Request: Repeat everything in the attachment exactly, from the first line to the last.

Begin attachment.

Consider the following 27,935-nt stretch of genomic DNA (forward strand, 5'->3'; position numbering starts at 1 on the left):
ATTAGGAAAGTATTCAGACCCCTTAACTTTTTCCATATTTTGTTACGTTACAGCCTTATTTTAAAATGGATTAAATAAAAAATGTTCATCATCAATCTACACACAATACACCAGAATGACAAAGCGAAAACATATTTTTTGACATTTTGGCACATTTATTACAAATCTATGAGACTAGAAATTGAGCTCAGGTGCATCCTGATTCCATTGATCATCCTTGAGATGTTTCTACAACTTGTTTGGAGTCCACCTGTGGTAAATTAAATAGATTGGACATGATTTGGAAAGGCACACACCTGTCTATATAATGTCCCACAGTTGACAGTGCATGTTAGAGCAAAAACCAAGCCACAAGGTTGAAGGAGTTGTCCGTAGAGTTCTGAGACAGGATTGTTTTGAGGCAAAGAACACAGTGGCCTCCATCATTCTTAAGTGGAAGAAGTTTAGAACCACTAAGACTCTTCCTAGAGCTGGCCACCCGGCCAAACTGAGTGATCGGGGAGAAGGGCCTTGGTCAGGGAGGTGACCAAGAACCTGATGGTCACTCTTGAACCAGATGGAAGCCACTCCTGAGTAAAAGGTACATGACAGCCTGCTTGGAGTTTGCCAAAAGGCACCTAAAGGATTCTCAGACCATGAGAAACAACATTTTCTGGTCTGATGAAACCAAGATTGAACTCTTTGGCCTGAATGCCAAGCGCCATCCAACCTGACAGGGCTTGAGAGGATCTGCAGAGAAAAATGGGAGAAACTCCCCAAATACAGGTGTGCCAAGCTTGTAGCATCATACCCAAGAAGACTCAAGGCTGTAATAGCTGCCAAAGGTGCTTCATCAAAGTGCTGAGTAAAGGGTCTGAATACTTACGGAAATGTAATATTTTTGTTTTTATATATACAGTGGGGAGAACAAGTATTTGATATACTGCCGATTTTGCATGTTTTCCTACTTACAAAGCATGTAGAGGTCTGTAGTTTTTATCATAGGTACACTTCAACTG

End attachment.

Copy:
Consider the following 27,935-nt stretch of genomic DNA (forward strand, 5'->3'; position numbering starts at 1 on the left):
ATTAGGAAAGTATTCAGACCCCTTAACTTTTTCCATATTTTGTTACGTTACAGCCTTATTTTAAAATGGATTAAATAAAAAATGTTCATCATCAATCTACACACAATACACCAGAATGACAAAGCGAAAACATATTTTTTGACATTTTGGCACATTTATTACAAATCTATGAGACTAGAAATTGAGCTCAGGTGCATCCTGATTCCATTGATCATCCTTGAGATGTTTCTACAACTTGTTTGGAGTCCACCTGTGGTAAATTAAATAGATTGGACATGATTTGGAAAGGCACACACCTGTCTATATAATGTCCCACAGTTGACAGTGCATGTTAGAGCAAAAACCAAGCCACAAGGTTGAAGGAGTTGTCCGTAGAGTTCTGAGACAGGATTGTTTTGAGGCAAAGAACACAGTGGCCTCCATCATTCTTAAGTGGAAGAAGTTTAGAACCACTAAGACTCTTCCTAGAGCTGGCCACCCGGCCAAACTGAGTGATCGGGGAGAAGGGCCTTGGTCAGGGAGGTGACCAAGAACCTGATGGTCACTCTTGAACCAGATGGAAGCCACTCCTGAGTAAAAGGTACATGACAGCCTGCTTGGAGTTTGCCAAAAGGCACCTAAAGGATTCTCAGACCATGAGAAACAACATTTTCTGGTCTGATGAAACCAAGATTGAACTCTTTGGCCTGAATGCCAAGCGCCATCCAACCTGACAGGGCTTGAGAGGATCTGCAGAGAAAAATGGGAGAAACTCCCCAAATACAGGTGTGCCAAGCTTGTAGCATCATACCCAAGAAGACTCAAGGCTGTAATAGCTGCCAAAGGTGCTTCATCAAAGTGCTGAGTAAAGGGTCTGAATACTTACGGAAATGTAATATTTTTGTTTTTATATATACAGTGGGGAGAACAAGTATTTGATATACTGCCGATTTTGCATGTTTTCCTACTTACAAAGCATGTAGAGGTCTGTAGTTTTTATCATAGGTACACTTCAACTG